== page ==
Contract bids were opened in the presence of the Rt. Rev. Msgr. Edward Seward, Financial Secretary of the Diocese, on July 22, 1965, and the contract was awarded to the Cleaver Construction Company of Akron, Ohio. The contact called for an expenditure of $285,000.00 for the construction of a church, social hall and administration building. Construction of the buildings was started on Monday, August 16, 1965, and continued without interruption until their completion.

The Parish Administration Building was ready for occupancy on June 14, 1966, and on that date Father Gawlik moved from the temporary Rectory on Motor Road to the new building. rior to that, on Sunday, June 11, the Altar and Rosary Society were hostesses at a Shower and Open House for the entire parish, to give all an opportunity to view the new buildings. First Masses in the new church were offered on Sunday, July 19, 1966. A temporary altar and folding chairs were used for the first weeks until the installation of the pews was completed on August 2 and that of the Altar on August 11, 1966.

The singular honor of being the first class to receive First Holy Communion in the new church was enjoyed by a class of 39 children who received Holy Communion at the 9:00 Mass on Sunday, September 11.

His Excellency, Bishop Whealon on Saturday, October 29, 1966, consecrated the beautiful marble altar, constructed in accord with the new liturgical requirements. Bishop Whealon celebrated a low Pontifical Mass of Thanksgiving after the ceremonies of consecration.

As we reflect upon all of these accomplishments, we are humbly grateful to Almighty God for His manifold graces, which made all of this possible. We pay a well deserved tribute to the loyal and devoted people of St. Victor parish, who sacrificed and worked to fulfill a deep yearning felt by many for many years – to be able to give glory to God in a Church of their own. Special recognition must be given to Father Ludwig Virant, Pastor of Mother of Sorrows Church in Peninsula, Father Edward Horning, Pastor of St. Hilary Church in Akron, Father John Ciolek, Pastor of St. Basil in Brecksville and to the late Father George Schnieder, Pastor of Assumption Church in Broadview Heights. St. Victor owes them a great debt of gratitude for the kindness and many courtesies extended by them to the Pastor and the people of the Parish. Without their help and encouragement, many things would have bordered on the impossible. It is a debt that will be repaid by continuous remembrance in the prayers of the grateful people of St. Victor Parish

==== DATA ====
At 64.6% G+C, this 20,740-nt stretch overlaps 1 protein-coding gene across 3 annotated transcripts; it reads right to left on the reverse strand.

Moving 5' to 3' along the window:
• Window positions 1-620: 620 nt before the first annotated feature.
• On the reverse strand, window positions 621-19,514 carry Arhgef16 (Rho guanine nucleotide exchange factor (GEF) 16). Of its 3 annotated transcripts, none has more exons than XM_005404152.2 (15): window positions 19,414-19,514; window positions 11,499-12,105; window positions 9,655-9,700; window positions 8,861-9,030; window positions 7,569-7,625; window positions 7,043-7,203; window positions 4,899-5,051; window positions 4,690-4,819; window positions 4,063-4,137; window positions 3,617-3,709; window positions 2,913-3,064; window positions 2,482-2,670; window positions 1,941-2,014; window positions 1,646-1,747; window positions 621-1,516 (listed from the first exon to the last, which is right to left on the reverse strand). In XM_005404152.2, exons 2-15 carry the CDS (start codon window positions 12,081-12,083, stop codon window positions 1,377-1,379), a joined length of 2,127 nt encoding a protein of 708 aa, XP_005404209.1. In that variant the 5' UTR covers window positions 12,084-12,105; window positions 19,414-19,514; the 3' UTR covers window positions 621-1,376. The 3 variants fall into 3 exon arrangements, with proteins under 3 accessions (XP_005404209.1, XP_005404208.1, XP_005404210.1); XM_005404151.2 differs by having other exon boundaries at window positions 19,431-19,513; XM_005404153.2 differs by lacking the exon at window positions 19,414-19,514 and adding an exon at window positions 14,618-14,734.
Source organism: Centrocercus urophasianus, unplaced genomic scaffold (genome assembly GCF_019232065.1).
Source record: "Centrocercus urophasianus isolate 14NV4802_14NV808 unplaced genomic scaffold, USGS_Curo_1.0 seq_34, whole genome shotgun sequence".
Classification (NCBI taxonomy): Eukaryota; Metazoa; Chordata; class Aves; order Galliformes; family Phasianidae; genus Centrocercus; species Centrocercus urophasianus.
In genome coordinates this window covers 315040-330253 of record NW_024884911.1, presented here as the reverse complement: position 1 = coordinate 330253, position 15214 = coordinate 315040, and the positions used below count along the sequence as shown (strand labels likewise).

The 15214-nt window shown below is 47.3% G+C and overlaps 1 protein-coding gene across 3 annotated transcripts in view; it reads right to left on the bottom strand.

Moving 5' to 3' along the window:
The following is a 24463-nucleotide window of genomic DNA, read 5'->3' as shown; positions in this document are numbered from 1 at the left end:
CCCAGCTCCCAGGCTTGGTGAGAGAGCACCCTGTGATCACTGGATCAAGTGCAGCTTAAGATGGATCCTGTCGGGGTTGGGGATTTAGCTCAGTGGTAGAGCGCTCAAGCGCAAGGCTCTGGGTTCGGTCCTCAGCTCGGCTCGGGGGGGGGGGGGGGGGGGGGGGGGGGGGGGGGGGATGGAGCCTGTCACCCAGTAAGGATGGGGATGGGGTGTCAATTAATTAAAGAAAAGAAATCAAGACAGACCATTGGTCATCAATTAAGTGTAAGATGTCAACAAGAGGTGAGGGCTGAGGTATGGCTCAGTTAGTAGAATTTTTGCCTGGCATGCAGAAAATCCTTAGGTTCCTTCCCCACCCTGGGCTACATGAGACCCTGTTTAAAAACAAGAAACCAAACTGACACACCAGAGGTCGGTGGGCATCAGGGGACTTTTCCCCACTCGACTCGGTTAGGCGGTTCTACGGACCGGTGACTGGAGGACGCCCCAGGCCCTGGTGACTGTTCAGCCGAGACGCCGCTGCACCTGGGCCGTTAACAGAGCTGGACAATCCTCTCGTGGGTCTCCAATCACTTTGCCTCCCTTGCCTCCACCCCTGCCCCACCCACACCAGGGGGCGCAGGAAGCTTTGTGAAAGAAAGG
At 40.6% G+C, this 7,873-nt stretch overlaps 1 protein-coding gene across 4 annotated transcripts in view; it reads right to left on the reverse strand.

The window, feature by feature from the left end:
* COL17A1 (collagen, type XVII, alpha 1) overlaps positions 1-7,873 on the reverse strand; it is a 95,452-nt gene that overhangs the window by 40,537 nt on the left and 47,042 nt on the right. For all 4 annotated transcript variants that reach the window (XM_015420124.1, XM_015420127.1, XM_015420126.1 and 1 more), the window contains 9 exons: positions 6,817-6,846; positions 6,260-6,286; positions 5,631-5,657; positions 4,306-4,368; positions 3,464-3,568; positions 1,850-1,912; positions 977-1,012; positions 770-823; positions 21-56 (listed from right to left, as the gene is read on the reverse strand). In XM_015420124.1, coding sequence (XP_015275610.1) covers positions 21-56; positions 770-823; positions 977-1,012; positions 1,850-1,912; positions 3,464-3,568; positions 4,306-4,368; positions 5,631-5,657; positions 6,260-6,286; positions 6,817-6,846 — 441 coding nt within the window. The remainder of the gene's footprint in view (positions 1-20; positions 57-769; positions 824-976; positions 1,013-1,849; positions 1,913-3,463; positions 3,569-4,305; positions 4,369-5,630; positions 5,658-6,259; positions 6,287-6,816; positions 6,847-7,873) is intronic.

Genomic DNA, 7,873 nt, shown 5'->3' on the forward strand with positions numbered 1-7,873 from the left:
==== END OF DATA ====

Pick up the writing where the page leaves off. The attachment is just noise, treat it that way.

3 responses to “History of Saint Victor Parish

  1. Thanks, I found that very interesting.

  2. Karen Becker

    Does anyone know after which of the many saints named “Victor” our parish is named?

    Is it this St. Victor?
    St. Victor was a native of Africa and succeeded St. Eleutherius as Pope, about the year 189. He opposed the heresies of that time and ex-communicated those who taught that Jesus Christ was only a man and not God. He was involved in the controversy regarding the date of Easter and confirmed the decree of Pope Pius 1, which ordered the Feast of Easter to be celebrated on a Sunday. He ruled the Church for ten years. His energy and zeal exposed him to persecutions for which alone he deserves the honors of a martyr, which are accorded him liturgically. This pope is named in the canon of the Ambrosian Mass and is said by St. Jerome to have been the first in Rome to celebrate the Mysteries in Latin. He was formerly held in special veneration in Scotland for having sent missionaries there. While we know little about him, we may reflect that it was through such people as St. Victor, that Christianity took root and has survived to be cherished by us some eighteen centuries later.

    Thanks!